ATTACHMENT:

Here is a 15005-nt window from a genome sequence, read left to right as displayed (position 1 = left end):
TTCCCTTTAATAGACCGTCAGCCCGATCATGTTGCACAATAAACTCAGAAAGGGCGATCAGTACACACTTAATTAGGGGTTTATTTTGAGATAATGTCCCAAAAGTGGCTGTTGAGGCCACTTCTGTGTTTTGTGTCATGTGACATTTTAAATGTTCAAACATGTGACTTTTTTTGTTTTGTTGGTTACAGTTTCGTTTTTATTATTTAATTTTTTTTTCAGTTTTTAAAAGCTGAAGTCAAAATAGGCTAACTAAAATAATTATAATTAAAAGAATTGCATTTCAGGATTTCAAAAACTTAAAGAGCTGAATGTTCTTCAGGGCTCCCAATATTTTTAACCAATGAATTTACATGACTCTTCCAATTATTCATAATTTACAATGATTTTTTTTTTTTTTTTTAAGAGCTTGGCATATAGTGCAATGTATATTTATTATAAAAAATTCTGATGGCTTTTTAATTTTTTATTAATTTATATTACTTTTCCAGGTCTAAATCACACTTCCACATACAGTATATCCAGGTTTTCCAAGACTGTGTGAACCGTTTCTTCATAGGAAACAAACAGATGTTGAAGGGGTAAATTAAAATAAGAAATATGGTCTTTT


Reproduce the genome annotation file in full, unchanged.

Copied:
Here is a 15005-nt window from a genome sequence, read left to right as displayed (position 1 = left end):
TTCCCTTTAATAGACCGTCAGCCCGATCATGTTGCACAATAAACTCAGAAAGGGCGATCAGTACACACTTAATTAGGGGTTTATTTTGAGATAATGTCCCAAAAGTGGCTGTTGAGGCCACTTCTGTGTTTTGTGTCATGTGACATTTTAAATGTTCAAACATGTGACTTTTTTTGTTTTGTTGGTTACAGTTTCGTTTTTATTATTTAATTTTTTTTTCAGTTTTTAAAAGCTGAAGTCAAAATAGGCTAACTAAAATAATTATAATTAAAAGAATTGCATTTCAGGATTTCAAAAACTTAAAGAGCTGAATGTTCTTCAGGGCTCCCAATATTTTTAACCAATGAATTTACATGACTCTTCCAATTATTCATAATTTACAATGATTTTTTTTTTTTTTTTTAAGAGCTTGGCATATAGTGCAATGTATATTTATTATAAAAAATTCTGATGGCTTTTTAATTTTTTATTAATTTATATTACTTTTCCAGGTCTAAATCACACTTCCACATACAGTATATCCAGGTTTTCCAAGACTGTGTGAACCGTTTCTTCATAGGAAACAAACAGATGTTGAAGGGGTAAATTAAAATAAGAAATATGGTCTTTT